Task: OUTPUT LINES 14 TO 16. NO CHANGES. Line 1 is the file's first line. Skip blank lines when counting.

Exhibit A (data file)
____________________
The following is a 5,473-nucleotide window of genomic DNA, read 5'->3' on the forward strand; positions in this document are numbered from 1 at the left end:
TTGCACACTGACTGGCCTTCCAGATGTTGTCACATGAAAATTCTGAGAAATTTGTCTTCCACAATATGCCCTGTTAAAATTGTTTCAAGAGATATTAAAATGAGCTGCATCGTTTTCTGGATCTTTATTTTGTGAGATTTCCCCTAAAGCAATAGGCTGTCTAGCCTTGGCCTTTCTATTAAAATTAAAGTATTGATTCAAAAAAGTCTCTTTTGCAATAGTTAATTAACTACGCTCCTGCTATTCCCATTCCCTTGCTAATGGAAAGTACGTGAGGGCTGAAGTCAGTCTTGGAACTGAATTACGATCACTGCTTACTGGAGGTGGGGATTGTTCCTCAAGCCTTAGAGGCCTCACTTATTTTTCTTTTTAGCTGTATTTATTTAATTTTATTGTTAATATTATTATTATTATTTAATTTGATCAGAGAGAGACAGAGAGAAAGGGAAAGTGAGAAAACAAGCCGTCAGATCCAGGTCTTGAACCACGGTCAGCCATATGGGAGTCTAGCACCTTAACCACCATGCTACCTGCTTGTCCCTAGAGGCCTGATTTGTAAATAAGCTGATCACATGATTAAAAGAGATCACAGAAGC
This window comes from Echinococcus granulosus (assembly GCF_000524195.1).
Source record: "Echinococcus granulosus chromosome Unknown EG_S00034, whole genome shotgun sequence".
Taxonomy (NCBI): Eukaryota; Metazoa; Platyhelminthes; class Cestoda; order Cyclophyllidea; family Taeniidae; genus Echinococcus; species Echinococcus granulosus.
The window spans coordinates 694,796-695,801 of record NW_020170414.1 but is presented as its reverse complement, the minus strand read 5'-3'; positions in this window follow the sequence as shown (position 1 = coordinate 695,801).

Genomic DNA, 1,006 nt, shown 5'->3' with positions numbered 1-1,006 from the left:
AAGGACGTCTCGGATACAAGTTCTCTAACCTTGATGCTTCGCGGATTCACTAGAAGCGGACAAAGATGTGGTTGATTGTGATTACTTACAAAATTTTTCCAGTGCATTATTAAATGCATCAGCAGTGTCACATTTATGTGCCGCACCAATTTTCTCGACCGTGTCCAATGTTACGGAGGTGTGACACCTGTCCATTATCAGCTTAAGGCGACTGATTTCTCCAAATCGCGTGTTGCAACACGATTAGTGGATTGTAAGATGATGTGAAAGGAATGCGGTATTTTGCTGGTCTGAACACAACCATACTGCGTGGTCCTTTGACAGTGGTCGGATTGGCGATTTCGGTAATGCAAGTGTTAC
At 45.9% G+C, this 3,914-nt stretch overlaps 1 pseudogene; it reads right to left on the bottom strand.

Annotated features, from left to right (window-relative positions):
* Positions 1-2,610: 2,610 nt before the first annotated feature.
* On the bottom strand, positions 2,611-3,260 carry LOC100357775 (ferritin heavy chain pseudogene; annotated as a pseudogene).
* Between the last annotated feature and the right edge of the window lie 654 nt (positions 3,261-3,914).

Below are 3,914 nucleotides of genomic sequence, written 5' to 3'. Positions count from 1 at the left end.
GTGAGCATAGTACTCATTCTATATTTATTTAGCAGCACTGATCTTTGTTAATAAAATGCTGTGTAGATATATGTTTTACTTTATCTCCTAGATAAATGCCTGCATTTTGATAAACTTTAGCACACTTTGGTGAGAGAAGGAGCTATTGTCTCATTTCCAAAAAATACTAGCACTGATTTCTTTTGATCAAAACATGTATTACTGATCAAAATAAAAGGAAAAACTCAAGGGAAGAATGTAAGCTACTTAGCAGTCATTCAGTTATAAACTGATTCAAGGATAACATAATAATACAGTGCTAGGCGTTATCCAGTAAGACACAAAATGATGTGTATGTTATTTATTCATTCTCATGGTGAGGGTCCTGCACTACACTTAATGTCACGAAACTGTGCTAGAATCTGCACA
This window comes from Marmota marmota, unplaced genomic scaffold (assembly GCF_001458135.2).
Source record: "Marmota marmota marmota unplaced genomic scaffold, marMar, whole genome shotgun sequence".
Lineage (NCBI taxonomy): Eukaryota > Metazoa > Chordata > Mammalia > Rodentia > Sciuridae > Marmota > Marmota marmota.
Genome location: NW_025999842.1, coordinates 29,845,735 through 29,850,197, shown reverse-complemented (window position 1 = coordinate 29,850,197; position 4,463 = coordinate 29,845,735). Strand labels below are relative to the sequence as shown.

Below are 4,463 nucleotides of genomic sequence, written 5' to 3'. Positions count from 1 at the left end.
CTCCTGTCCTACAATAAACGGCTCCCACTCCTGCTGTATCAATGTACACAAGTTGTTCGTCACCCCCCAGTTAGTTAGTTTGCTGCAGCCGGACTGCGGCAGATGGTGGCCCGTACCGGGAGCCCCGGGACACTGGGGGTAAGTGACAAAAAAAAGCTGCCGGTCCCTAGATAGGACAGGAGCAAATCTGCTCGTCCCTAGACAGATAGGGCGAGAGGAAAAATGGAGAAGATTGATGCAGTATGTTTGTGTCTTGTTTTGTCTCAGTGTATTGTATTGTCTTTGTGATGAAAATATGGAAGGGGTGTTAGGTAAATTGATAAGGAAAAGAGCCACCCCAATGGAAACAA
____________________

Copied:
Below are 3,914 nucleotides of genomic sequence, written 5' to 3'. Positions count from 1 at the left end.
GTGAGCATAGTACTCATTCTATATTTATTTAGCAGCACTGATCTTTGTTAATAAAATGCTGTGTAGATATATGTTTTACTTTATCTCCTAGATAAATGCCTGCATTTTGATAAACTTTAGCACACTTTGGTGAGAGAAGGAGCTATTGTCTCATTTCCAAAAAATACTAGCACTGATTTCTTTTGATCAAAACATGTATTACTGATCAAAATAAAAGGAAAAACTCAAGGGAAGAATGTAAGCTACTTAGCAGTCATTCAGTTATAAACTGATTCAAGGATAACATAATAATACAGTGCTAGGCGTTATCCAGTAAGACACAAAATGATGTGTATGTTATTTATTCATTCTCATGGTGAGGGTCCTGCACTACACTTAATGTCACGAAACTGTGCTAGAATCTGCACA
This window comes from Marmota marmota, unplaced genomic scaffold (assembly GCF_001458135.2).